Michael Kidd-Gilchrist did not make an NBA All-Defensive team this season. Kidd-Gilchrist finished ninth in Defensive Player of the Year voting, but received the 15th most votes in All-Defense. Why is that, you ask? Take a look at who made the All-Defensive teams this season.
All-Defensive First Team
|Guard||Chris Paul (Los Angeles Clippers)||170|
|Guard||Tony Allen (Memphis Grizzlies)||207|
|Forward||Kawhi Leonard (San Antonio Spurs)||242|
|Forward||Draymond Green (Golden State Warriors)||229|
|Center||DeAndre Jordan (Los Angeles Clippers)||187|
All-Defensive Second Team
|Guard||John Wall (Washington Wizards)||
|Guard||Jimmy Butler (Chicago Bulls)||132|
|Forward||Anthony Davis (New Orleans Pelicans)||155|
|Forward||Tim Duncan (San Antonio Spurs)||64|
|Center||Andrew Bogut (Golden State Warriors)||102|
|Center||Rudy Gobert (Utah Jazz)||54|
|Forward||LeBron James (Cleveland Cavaliers)||47|
|Guard||Russell Westbrook (Oklahoma City Thunder)||35|
|Guard||Avery Bradley (Boston Celtics)||26|
|Forward||Michael Kidd-Gilchrist (Charlotte Hornets)||21|
As you can see above, All-Defensive teams use position as a main criteria. That means that players who aren't necessarily top-10 defenders, like DeAndre Jordan, have found slots on the squads. Those votes would likely have gone elsewhere had voters not been constrained to positional voting.
However, some analysts had other reasons for why Kidd-Gilchrist didn't make an All-Defensive team.
I'm fine with it. If you can't shoot you're only so playable https://t.co/wJ3xeKttbk— Ethan Strauss (@SherwoodStrauss) May 20, 2015
Strauss asserts that because Michael Kidd-Gilchrist can't shoot (a farce in 2015 — he was above league average on midrange jump shot shooting percentage at 39.5 percent), he was unable to take the floor consistently. That makes no sense whatsoever.
Using Strauss' methodology, Tony Allen had no place on an All-Defensive team. Allen played just 26.2 minutes per game, below Kidd-Gilchrist's mark of 28.9 minutes, and shot well below league average, at 32.9 percent from midrange. Additionally, Kidd-Gilchrist not only played more minutes when he was available, but he also played more minutes in the fourth quarter than Allen did. This isn't 2013. Kidd-Gilchrist is a dramatically different player than he was a few years ago, which is clearly what Strauss based his assertion on.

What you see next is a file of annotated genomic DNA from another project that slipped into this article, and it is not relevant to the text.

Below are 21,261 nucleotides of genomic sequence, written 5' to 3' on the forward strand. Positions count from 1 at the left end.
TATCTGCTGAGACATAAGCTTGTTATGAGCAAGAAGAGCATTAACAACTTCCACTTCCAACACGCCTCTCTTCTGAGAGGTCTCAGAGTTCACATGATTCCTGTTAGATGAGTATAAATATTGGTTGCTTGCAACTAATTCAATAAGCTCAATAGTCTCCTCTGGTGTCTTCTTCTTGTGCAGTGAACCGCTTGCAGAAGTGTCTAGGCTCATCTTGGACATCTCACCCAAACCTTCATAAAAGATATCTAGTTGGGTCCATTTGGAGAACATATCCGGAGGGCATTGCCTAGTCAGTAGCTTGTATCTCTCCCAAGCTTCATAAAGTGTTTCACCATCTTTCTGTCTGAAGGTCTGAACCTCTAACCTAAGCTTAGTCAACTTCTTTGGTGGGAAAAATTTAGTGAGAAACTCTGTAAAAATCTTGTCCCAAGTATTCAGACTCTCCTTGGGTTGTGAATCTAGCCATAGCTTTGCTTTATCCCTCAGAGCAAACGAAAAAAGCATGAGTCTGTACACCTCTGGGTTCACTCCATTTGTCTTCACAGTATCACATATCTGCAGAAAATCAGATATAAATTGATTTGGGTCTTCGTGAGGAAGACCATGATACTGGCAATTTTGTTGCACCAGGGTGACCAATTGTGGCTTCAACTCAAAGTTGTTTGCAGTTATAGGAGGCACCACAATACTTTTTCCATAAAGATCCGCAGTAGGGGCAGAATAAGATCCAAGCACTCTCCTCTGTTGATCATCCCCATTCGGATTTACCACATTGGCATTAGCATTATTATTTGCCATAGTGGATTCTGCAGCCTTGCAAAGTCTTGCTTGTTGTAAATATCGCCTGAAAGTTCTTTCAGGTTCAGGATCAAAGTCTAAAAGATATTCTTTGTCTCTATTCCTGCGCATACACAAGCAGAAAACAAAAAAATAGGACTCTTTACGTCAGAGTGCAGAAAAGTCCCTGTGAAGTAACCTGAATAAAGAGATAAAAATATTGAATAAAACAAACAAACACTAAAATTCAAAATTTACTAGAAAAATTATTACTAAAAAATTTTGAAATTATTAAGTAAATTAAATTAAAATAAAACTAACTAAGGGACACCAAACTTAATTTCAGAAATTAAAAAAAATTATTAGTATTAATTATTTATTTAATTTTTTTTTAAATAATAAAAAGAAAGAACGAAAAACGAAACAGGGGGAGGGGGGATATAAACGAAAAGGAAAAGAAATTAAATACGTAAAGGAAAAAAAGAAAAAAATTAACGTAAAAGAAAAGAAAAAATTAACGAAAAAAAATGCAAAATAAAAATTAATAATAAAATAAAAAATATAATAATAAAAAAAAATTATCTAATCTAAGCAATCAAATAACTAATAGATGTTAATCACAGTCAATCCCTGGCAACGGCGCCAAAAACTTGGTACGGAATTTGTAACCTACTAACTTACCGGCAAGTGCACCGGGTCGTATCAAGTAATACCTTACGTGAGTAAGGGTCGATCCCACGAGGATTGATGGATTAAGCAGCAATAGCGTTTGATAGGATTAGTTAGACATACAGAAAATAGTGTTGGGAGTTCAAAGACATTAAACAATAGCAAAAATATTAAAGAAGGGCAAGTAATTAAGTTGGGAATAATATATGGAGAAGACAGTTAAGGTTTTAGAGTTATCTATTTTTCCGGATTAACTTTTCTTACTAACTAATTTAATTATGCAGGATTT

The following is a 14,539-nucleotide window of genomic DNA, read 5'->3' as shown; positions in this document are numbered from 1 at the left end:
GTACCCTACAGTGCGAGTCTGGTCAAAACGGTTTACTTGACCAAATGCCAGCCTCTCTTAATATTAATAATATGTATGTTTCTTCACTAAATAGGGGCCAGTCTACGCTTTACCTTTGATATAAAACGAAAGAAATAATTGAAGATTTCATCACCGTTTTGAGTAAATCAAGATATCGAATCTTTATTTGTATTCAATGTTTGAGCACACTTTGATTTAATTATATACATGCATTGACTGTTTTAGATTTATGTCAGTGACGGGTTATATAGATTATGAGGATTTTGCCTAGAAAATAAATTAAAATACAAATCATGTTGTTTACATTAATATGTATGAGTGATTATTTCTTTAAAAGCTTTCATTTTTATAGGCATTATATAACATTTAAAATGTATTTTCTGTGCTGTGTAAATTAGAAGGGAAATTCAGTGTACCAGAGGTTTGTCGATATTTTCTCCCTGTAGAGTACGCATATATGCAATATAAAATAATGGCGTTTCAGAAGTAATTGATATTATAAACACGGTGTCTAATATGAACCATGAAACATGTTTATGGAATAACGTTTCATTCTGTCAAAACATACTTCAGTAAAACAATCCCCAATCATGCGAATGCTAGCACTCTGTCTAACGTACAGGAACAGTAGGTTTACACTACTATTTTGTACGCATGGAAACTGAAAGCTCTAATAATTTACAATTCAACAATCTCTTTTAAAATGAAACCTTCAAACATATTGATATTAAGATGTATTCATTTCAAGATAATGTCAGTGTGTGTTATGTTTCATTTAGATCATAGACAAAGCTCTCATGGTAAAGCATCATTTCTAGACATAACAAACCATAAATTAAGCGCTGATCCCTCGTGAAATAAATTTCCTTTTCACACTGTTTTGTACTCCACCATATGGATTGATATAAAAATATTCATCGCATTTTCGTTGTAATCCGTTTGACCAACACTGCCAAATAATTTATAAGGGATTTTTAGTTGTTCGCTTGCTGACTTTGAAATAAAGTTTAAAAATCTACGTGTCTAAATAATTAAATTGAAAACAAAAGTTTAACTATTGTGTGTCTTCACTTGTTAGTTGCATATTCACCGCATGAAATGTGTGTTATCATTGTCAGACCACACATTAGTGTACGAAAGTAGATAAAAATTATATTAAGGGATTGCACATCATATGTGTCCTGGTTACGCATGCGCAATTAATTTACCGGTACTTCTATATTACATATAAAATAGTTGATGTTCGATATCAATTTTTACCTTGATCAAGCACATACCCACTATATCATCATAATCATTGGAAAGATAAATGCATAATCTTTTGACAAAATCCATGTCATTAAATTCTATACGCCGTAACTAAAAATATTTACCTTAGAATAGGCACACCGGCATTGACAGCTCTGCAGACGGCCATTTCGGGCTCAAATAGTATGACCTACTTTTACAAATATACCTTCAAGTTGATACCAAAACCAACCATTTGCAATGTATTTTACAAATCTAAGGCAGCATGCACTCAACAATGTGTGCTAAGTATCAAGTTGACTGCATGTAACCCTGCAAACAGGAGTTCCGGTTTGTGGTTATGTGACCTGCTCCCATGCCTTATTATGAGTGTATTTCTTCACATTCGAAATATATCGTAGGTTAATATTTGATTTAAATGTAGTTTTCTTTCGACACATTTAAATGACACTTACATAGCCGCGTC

This isn't an award for most playable-ness, either. This is an award for defensive prowess, versatility, and effort. Kidd-Gilchrist eclipses several notable players in a variety of defensive measures, and even leads in some categories. If All-Defense was an award for how playable players are (whatever that even means), then yes, Strauss may have a point. But using this as an argument against Kidd-Gilchrist is foolish and, quite frankly, grasping at straws.
So why didn't Kidd-Gilchrist make an All-Defensive squad? There are three reasons.
The first is that Kidd-Gilchrist only played in 55 games this season. Voters like a solid sample size with which to make their decisions, and while 55 games is nothing to scoff at, it is easily the lowest mark among players in the above charts. Basically, getting hurt severely hindered Kidd-Gilchrist's chances at a handful of awards.
The second reason is that because of the position-based format of All-Defense voting, Kidd-Gilchrist missed out on votes he may have gotten had this been a position-less award. The NBA has been slowly moving away from traditional positions as the NBA evolves, but it's not at a point where players are judged solely on ability rather than an arbitrary category like position. If a player can play, that player will play.
The final reason is that, unfortunately, the Hornets are still a small market team. They played a single game on national television this season despite being scheduled for two games on ESPN in April. Both of those games were against the Toronto Raptors, but because it was clear the Hornets would miss the playoffs and there were other games with seeding ramifications, one game was bumped off the schedule. Outside of the Carolinas, not many people watched the Hornets unless they were playing in other cities.
Kidd-Gilchrist is a phenomenal defender — undoubtedly one of the best the NBA has to offer — and in time he will receive his due. He's still only 21 years old and his growth in just three years has been incredible to watch. Lauded as a hustling glue guy coming out of Kentucky, Kidd-Gilchrist has developed into a legitimate defensive anchor at the wing spot (which is extremely rare in the NBA) with an emerging offensive game, and it seems that his development is far from done. This isn't a player that is improving incrementally; Kidd-Gilchrist is improving by leaps and bounds every season.
It's just a matter of time until the NBA takes notice.